Ever since the first user visited the first Web site with the proto-browser, users have complained about the Web's delays. The past year has seen various products, such as Traveling Software's WebEx (née Milktruck) for offline browsing, that accelerate surfing. And many large companies have proxy servers, which cache Web addresses for the entire network.
Peak Net.Jet speeds Web access in a different way. When you load in a new page, Peak Net.Jet loads all available links to that page into its cache (as shown in Screen 1). Then, when you click on a link, Peak Net.Jet delivers it to you immediately from its cache. This predictive read-ahead happens when you aren't actively using your connection (e.g., when you're reading a loaded page).
Use and Performance
I loaded Peak Net.Jet on two workstations running Windows NT 3.51 and NT 4.0 with version 3.01 of both Netscape Navigator and Internet Explorer. Installation went quickly and smoothly. Clicking on the Peak Net.Jet desktop icon brings up Dial-Up Networking (DUN) automatically if you're not already online, and then opens your selected browser.
The first time you load Peak Net.Jet, and occasionally thereafter, the program asks whether you want to check for Peak Net.Jet updates, which the program autoloads from the Peak Web site if updates are available.
You browse as usual, but you operate Peak Net.Jet from a small toolbar. You can adjust the amount of RAM and hard disk allotted to Peak Net.Jet's cache (as shown in Screen 2), which is separate from your browser's cache. You can also regulate the number of freshener threads--the number of links the program preloads at once, usually four.
Peak Net.Jet's operation is obvious and essentially transparent. If you're curious, you can watch the lights on your modem while Peak Net.Jet busily loads pages during quiet times, or you can pop up the Peak Net.Jet Progress Graph, which shows how many of the page's links Peak Net.Jet has preloaded.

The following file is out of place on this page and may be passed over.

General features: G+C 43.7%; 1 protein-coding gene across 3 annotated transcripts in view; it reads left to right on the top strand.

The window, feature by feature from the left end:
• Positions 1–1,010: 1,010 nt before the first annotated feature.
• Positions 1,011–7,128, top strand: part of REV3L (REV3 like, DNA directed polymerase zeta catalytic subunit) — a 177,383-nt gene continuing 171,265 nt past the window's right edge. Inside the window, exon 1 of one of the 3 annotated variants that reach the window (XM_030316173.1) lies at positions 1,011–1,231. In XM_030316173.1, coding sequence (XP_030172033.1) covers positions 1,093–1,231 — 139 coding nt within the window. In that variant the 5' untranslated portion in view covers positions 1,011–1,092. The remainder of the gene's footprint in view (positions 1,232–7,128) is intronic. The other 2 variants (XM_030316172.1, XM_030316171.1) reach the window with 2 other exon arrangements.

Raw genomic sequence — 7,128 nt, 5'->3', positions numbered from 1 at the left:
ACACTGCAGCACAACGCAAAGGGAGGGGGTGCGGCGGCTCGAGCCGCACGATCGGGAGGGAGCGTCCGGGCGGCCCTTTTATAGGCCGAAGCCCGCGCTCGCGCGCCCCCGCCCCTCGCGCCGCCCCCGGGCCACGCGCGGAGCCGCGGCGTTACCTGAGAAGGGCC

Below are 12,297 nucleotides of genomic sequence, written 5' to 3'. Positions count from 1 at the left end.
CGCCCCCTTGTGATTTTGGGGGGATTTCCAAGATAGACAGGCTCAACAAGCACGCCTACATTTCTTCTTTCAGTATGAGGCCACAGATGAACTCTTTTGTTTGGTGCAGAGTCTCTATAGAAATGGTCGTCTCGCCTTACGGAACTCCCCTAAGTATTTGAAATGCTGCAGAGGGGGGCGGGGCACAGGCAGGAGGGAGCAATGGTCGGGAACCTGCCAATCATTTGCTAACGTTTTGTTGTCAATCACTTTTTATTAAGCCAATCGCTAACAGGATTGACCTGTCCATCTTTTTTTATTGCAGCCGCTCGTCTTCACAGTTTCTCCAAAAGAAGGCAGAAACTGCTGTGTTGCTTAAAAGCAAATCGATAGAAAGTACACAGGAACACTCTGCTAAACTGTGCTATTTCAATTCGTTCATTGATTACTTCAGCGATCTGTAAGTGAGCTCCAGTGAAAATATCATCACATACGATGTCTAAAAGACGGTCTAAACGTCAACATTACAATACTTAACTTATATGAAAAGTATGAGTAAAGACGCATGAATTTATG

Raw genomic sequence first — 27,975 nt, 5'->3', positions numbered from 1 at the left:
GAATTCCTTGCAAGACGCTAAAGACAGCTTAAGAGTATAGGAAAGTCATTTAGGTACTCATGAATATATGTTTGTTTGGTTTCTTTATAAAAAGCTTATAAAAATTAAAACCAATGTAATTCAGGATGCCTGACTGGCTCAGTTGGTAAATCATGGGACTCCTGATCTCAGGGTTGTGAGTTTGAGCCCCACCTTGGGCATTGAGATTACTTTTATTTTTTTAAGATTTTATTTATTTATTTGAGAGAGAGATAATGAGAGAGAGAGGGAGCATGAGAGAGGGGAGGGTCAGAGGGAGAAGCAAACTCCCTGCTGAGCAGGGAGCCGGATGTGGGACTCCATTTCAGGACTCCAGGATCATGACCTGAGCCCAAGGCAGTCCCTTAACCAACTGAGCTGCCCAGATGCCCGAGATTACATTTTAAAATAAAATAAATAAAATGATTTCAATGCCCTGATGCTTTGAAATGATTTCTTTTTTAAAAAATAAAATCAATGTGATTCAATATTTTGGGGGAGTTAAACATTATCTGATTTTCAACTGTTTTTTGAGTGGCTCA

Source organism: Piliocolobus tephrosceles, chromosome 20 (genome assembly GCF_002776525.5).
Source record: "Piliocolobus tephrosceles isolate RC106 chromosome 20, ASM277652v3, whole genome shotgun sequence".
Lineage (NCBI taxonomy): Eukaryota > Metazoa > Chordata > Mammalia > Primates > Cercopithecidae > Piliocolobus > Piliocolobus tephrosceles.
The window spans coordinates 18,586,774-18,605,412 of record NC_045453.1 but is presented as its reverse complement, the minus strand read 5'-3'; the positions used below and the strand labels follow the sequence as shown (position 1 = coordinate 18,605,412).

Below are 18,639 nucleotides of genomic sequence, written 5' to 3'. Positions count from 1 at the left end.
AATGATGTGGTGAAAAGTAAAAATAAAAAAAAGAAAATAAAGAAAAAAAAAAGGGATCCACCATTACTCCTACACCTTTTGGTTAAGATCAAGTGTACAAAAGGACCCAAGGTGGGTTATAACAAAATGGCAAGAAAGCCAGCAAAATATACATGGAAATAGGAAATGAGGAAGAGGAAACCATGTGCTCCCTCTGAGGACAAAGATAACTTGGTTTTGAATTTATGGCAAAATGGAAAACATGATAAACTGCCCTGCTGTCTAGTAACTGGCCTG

Once preloaded into Peak Net.Jet's cache, pages load almost immediately. This speed makes browsing much more pleasant on a dial-up connection--as long as your visit to each page is long enough to preload the links and the site in question can supply the links before you need them. Obviously, Peak Net.Jet won't preload links that depend on your answering questions, or links that change often.
Limitations and Difficulties
Peak Net.Jet, which is Java-based, is still not completely stable. Several times while the browser was in the background, the Java Virtual Machine crashed, taking the browser with it. Peak Net.Jet also disables one Netscape feature: When Peak Net.Jet is running, you can no longer type the root name of a Web page (e.g., winntmag) into Netscape and expect Netscape to try the likely full names (e.g., http://www.winntmag.com).
However, Peak is still working on the product: It upgraded from version 1.12 to 1.13 after less than a week. Peak Net.Jet comes with an uninstaller, and Peak is considering a Peak Net.Jet proxy server--Peak Net.Jet currently won't run with any proxy server.
Worth the Money
Preloading Web pages before you need them is such an obvious advantage that future browsers will almost certainly incorporate the idea. Until then, Peak Net.Jet is a fine little product for the price.